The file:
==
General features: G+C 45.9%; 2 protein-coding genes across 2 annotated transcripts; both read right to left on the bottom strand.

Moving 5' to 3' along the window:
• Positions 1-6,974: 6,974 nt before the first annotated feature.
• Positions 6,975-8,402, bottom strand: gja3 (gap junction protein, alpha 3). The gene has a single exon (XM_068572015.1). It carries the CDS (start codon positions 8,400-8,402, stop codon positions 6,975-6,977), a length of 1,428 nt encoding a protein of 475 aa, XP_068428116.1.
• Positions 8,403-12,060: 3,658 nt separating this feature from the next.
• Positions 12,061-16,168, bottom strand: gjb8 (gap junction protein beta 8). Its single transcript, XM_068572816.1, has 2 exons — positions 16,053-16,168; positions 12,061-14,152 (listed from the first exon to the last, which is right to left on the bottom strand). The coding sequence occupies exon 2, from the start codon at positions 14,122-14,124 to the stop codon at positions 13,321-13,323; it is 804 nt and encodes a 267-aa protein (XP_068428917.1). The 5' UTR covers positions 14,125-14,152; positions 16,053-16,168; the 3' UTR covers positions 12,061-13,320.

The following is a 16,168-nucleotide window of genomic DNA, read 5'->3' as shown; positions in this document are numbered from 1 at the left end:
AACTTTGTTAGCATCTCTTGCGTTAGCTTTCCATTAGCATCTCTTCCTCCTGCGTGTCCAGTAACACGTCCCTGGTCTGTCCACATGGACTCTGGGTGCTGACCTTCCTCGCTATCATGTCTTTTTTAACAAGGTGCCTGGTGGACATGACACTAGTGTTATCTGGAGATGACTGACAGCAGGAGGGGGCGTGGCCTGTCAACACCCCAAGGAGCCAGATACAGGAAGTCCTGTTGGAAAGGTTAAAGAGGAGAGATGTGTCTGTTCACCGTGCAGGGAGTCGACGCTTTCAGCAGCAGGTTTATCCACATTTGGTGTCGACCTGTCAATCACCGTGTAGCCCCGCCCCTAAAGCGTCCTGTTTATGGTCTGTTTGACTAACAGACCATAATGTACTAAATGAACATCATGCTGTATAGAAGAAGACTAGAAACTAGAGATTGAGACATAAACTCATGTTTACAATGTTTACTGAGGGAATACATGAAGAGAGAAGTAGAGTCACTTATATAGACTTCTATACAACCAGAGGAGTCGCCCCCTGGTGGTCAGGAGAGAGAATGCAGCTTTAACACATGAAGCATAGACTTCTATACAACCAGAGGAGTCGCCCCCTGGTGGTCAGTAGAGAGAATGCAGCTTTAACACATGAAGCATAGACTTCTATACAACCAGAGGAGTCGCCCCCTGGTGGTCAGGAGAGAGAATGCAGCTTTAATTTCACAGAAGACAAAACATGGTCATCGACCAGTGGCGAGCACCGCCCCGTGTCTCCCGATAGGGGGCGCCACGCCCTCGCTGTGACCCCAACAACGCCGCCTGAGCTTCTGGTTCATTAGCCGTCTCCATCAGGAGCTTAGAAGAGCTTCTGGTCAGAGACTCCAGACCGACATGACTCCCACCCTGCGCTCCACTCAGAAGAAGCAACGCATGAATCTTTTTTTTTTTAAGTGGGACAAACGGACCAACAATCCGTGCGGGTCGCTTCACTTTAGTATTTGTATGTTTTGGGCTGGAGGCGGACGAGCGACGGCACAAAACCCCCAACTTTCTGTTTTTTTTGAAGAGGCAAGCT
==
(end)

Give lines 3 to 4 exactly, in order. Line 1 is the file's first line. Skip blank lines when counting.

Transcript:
• Positions 1-6,974: 6,974 nt before the first annotated feature.
• Positions 6,975-8,402, bottom strand: gja3 (gap junction protein, alpha 3). The gene has a single exon (XM_068572015.1). It carries the CDS (start codon positions 8,400-8,402, stop codon positions 6,975-6,977), a length of 1,428 nt encoding a protein of 475 aa, XP_068428116.1.